‘Walking the bridge’ around here generally means traversing the Golden Gate. It’s where the crowds are, but it also provides dramatic views, gale-force winds and a sense of history. There’s always something to see, whether in people-watching or out on the bay or toward the SF skyline.
While the Golden Gate and the Bay Bridges are the only ones that span the bay, several other ones cross various waterways. Last weekend, as part of a roundabout East Bay hike, I included another bridge on my hiking list – the Al Zampa Memorial Bridge, which crosses the Carquinez Strait and is at the northern end of Contra Costa County.
Al Zampa worked on the major bay bridges, so when the new-ish stretch of I-80 that crosses from Vallejo into the East Bay was built, the structure was named for him, on behalf of all the dedicated bridge workers who toiled to build the steel giants. The Carquinez Strait has a 1,415-acre public park along its southern shoreline, and that’s where our hike began.
It’s a peaceful, dog-friendly area with only slight elevation (less than 1,000 feet) and exposed trails nearly the whole time. It’s on the water and is perfect for runners, quick hikes and waterfront picnicking. We looped through there on the Bull Valley Trail, burning off a few miles. Notable was the smoldering, distant view of the Chevron refinery in Richmond, which was very much in the news just a few days earlier. I really liked all the eucalyptus groves that we walked through, along with the bluffs overlooking the strait itself. A slight breeze was causing the thin trees to sway fairly aggressively. The regional park has plenty of (free) parking along with some facilities, map kiosks and picnic areas.
From the Carquinez park, we headed to the bridge, but to get there on foot, you have to walk through the town of Crockett. On the way to the bridge, we took the downtown route, and on the way back, we went through neighborhoods. Crockett is home to one of the bigger sugar refining factories in the country, the home of C & H Sugar Refining. Like every other U.S. manufacturer, its heyday has come and gone but it is still an active plant.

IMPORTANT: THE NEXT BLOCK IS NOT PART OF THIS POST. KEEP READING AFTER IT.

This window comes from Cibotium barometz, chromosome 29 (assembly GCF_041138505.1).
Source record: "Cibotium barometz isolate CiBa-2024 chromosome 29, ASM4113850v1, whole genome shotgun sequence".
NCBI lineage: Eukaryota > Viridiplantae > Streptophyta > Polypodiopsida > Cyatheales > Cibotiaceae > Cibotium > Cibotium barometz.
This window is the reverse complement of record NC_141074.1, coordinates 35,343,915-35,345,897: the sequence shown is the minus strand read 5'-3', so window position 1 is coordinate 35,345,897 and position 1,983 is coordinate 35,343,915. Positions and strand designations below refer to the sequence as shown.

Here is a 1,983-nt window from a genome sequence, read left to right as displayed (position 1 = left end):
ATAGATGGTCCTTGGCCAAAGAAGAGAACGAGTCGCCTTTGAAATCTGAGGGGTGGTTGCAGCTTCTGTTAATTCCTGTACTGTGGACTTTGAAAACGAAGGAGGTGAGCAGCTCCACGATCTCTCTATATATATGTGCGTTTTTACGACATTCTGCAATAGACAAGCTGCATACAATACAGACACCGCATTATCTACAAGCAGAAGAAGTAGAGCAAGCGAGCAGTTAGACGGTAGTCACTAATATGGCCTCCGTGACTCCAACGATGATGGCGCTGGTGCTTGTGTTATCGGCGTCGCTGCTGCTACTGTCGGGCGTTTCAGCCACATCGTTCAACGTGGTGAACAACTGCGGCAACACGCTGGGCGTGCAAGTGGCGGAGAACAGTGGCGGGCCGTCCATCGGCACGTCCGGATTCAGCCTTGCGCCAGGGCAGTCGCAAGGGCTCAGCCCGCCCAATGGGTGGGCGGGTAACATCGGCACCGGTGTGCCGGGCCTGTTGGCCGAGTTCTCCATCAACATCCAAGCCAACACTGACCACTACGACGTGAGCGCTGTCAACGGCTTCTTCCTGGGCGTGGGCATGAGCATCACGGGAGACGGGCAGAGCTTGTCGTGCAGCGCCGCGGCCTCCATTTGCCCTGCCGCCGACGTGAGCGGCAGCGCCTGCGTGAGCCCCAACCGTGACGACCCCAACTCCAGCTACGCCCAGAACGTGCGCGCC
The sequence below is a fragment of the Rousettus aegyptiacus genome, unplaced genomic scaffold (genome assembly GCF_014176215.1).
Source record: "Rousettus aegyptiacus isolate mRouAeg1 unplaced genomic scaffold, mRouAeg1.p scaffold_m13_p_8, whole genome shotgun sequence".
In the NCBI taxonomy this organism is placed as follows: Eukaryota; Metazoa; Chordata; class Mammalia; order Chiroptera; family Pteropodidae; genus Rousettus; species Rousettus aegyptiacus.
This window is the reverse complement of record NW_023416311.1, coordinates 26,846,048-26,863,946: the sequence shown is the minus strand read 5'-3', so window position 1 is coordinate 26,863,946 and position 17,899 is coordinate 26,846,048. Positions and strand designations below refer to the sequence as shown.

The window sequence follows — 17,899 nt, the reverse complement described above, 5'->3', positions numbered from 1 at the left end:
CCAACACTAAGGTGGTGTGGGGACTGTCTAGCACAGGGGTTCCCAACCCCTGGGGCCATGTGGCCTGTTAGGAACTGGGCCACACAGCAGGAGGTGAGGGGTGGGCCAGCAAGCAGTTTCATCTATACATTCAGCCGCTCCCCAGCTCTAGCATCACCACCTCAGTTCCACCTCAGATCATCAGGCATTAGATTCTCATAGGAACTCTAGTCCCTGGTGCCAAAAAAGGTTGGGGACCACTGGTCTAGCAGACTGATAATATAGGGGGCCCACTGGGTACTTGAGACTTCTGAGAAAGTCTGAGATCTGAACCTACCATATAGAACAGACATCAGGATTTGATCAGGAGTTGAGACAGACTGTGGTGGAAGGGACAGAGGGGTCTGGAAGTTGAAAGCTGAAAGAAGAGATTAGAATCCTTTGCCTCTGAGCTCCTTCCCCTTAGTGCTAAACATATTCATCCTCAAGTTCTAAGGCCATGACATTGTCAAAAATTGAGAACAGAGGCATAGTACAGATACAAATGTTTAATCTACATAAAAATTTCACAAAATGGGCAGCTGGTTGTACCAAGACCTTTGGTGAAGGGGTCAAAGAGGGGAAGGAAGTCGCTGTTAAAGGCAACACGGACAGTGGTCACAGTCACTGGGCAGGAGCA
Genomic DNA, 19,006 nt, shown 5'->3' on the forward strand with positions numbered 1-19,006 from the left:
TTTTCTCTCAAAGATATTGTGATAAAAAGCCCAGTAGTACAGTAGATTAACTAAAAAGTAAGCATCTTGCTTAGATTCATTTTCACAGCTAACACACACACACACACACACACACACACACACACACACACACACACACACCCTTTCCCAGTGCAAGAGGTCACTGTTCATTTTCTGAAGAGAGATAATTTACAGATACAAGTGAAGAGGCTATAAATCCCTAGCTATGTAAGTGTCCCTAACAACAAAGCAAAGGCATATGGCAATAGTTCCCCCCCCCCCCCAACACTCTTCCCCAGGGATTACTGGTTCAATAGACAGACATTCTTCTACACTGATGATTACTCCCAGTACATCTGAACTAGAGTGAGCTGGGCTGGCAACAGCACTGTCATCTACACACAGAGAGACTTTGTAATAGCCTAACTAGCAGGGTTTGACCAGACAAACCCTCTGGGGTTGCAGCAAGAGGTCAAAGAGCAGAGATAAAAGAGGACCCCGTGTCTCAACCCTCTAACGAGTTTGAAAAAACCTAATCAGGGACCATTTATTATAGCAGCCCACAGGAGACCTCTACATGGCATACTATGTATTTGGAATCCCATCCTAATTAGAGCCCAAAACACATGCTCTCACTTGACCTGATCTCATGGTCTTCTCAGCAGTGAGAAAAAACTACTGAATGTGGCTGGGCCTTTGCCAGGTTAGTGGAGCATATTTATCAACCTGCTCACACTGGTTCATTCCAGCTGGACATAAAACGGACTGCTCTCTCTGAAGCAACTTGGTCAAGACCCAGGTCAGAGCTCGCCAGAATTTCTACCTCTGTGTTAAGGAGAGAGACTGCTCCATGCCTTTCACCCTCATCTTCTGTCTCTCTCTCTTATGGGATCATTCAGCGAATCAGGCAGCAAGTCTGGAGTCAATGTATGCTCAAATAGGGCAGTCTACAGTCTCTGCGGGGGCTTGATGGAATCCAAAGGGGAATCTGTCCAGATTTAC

The town is quaint with some older places to eat, drink and shop. Nearby is Port Costa, another tiny town that has an eclectic bar worth a visit. And you get to see the building that was once considered by some to be California’s best bordello. (It’s now a coffee shop.) The Shoreline Park is actually right between the two towns, so it’s possible to do some hiking in and around the park and then check out the historical features in both towns, and call it an active day.
Next to the plant, our urban hike (which reached nearly 12 miles in total) took us to the town’s historical museum, which features the predictable collection of C &H –related memorabilia, as well as some other miscellany, like a world-record sturgeon that was caught nearby, a gigantic wasp’s nest, a miniature model of the Washington D.C. National Cathedral, and several other rooms. Not an unpleasant stop on a hike, and not just because it was an air-conditioned oasis on what was a sweltering East Bay day.
So, the towering suspension bridge itself is about a half-mile long, and the builders included a separate, wide lane just for bicyclists and pedestrians. It is separated from traffic by a concrete barrier and it runs along the western side of the bridge. The view isn’t much more than the Sacramento and San Joaquin rivers flowing into the adjacent San Pablo Bay, but it’s a pleasant enough walk. This is also part of the Bay Area Ridge Trail, that 340-plus-mile looping network of trails that are a patchwork of Bay Area exploration. Officially, it a 1.6-mile stretch from downtown Crockett across the bridge into Vallejo, so if you, like me, have been working on accomplishing the trail, it’s a small, but very real, segment.